What is the purpose of a resume? You might say it is to get you hired but you’d be overlooking a key function of this piece of paper. A resume is an invitation you send to the hiring manager to say, “Hey! Wouldn’t you love to know more?” It’s about presenting yourself in a manner that helps you take a step closer to your ideal job.

And because we come with a variety of backgrounds and job histories, you can’t find a single resume format that works. For those, with less than ideal work histories and a limited amount of experience, a functional resume will help make the invitation to be interviewed easier to achieve.

So, let’s examine what the purpose and the benefits of functional resume are and consider the times when you should opt for this unique resume type. This guide will also feature a template you should use when creating a functional resume.


A functional resume serves an important use and it’s helpful to understand it before you create one. The most crucial function is to cover periods of unemployment or lack of proper work experience in a way that still makes the resume look presentable and functional. Your objective with the functional resume is to make the hiring manager look at the resume and consider it as normal as possible in terms of skills and qualifications.

The difference between a functional and the ‘standard’ resume is how it approaches the work history. With the functional resume, you won’t highlight a chronological work history since you would have gaps in it. Instead, your focus is on the skills and experiences you’ve gained throughout your working history but also any outside activities or things you’ve been doing. The emphasis, therefore, is not in your titles or the number of months you’ve worked but on the experience and skills you’ve gained.

It’s important to remember that a functional resume isn’t a worse resume style to any other style. You don’t need to feel ashamed in using this format. In fact, hardly any one of us has a perfect work record. Unemployment or lack of jobs shouldn’t be considered a failure – you might be out of work for a variety of reasons. Sometimes it can be family issues or your personal health that’s causing you to stay out of work. Sometimes the economy just isn’t good enough and jobs are hard to come by.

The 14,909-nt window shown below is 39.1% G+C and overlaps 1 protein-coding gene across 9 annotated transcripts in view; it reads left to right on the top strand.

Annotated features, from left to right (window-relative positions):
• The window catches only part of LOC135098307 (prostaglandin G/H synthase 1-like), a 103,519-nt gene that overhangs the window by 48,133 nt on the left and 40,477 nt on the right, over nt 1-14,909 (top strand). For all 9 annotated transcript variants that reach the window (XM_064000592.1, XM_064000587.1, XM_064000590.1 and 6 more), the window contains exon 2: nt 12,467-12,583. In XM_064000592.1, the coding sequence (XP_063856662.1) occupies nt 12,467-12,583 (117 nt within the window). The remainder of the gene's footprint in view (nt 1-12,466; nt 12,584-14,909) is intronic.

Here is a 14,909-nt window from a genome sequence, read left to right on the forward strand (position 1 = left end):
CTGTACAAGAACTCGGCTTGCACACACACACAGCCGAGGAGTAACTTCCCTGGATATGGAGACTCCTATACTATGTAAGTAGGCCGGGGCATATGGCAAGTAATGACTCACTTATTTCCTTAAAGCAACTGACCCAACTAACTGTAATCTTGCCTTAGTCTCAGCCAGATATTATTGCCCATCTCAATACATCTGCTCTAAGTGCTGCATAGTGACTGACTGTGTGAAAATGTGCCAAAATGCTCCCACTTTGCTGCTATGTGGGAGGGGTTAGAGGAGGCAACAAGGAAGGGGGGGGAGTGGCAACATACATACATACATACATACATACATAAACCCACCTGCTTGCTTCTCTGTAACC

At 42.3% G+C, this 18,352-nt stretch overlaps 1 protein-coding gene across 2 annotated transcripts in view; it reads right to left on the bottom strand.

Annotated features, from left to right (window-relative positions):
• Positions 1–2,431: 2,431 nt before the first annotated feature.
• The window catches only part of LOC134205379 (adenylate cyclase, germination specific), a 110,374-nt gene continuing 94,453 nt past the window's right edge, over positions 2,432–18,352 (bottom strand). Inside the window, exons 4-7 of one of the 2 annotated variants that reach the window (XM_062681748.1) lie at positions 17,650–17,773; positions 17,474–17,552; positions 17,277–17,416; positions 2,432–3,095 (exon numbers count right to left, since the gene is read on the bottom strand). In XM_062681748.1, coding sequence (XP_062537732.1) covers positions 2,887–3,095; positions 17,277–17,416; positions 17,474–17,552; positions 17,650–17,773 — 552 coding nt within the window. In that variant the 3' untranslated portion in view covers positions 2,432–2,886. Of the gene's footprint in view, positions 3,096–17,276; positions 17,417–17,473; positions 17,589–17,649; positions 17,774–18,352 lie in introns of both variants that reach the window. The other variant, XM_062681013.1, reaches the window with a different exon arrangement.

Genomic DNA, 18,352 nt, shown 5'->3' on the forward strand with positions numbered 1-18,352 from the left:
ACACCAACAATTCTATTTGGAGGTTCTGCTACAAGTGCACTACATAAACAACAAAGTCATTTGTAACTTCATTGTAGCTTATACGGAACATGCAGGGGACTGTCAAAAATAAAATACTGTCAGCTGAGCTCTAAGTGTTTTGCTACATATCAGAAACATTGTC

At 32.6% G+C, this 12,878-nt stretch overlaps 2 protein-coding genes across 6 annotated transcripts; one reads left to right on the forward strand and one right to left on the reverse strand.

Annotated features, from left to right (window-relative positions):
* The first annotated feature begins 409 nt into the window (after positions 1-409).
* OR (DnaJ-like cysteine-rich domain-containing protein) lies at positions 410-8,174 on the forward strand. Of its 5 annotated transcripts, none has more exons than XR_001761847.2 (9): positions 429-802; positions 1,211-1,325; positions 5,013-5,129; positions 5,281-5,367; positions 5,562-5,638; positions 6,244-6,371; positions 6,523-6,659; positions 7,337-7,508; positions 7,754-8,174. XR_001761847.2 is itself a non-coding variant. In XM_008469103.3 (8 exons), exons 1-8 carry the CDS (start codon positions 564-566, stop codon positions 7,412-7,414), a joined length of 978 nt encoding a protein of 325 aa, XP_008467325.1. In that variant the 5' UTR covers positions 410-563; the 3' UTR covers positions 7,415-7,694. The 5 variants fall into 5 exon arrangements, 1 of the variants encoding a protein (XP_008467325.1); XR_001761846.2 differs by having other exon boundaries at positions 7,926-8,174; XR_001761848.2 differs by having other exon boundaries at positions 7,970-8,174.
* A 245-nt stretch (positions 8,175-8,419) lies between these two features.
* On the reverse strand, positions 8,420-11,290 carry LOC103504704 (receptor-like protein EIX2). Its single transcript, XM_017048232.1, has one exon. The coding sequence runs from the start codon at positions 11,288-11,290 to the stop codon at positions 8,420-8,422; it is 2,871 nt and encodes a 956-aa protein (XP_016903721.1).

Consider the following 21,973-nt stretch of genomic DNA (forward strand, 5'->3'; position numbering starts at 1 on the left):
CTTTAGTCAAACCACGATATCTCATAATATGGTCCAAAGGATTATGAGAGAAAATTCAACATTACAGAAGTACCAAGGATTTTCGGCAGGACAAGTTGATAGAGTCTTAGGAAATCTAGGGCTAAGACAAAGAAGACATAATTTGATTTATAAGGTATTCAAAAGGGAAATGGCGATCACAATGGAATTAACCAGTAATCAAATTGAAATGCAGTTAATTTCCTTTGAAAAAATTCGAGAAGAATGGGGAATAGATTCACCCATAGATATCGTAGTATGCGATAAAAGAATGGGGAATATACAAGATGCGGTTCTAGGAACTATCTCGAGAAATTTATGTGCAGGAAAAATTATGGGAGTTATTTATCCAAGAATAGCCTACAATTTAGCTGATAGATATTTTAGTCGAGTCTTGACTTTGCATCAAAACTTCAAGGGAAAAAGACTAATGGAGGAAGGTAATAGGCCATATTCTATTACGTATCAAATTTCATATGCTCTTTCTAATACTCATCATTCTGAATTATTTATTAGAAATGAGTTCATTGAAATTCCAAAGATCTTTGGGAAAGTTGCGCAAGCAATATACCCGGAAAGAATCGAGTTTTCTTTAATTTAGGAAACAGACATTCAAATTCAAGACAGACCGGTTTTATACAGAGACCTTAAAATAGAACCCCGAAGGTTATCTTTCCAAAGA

Nonetheless, you will have skills and you can gain valuable experience even if you aren’t working. Managing your family or looking after an ill relative – heck, even travelling around the world – can present you with important skills that can be used in the workplace. Therefore, a functional resume is not a worse option – it’s just a different way of presenting your qualifications for the specific role.


Indeed, a functional resume can be extremely beneficial for many job applicants. The format, which will examine next, can provide you with these stunning benefits:

Focus on the most important aspects

A functional resume can actually help you to better highlight your suitability for the role in question. You will need to fill the resume with skills rather than job titles and this makes it easier to focus on those skills the employer is looking for. You can examine the job description and start meticulously including examples of those particular skills that would help you to perform in the position.

You have a clearer focus on what your skills are and how they relate to the job in question – the vision of what’s required becomes much clearer because the structure of your resume will be so different.

Highlights transferable skills

Unfortunately, job applicants are not always very good at focusing on transferable skills. If the focus is on work, you tend to just emphasize the skills you’ve gained in the position without necessarily looking broader at what you can and cannot do.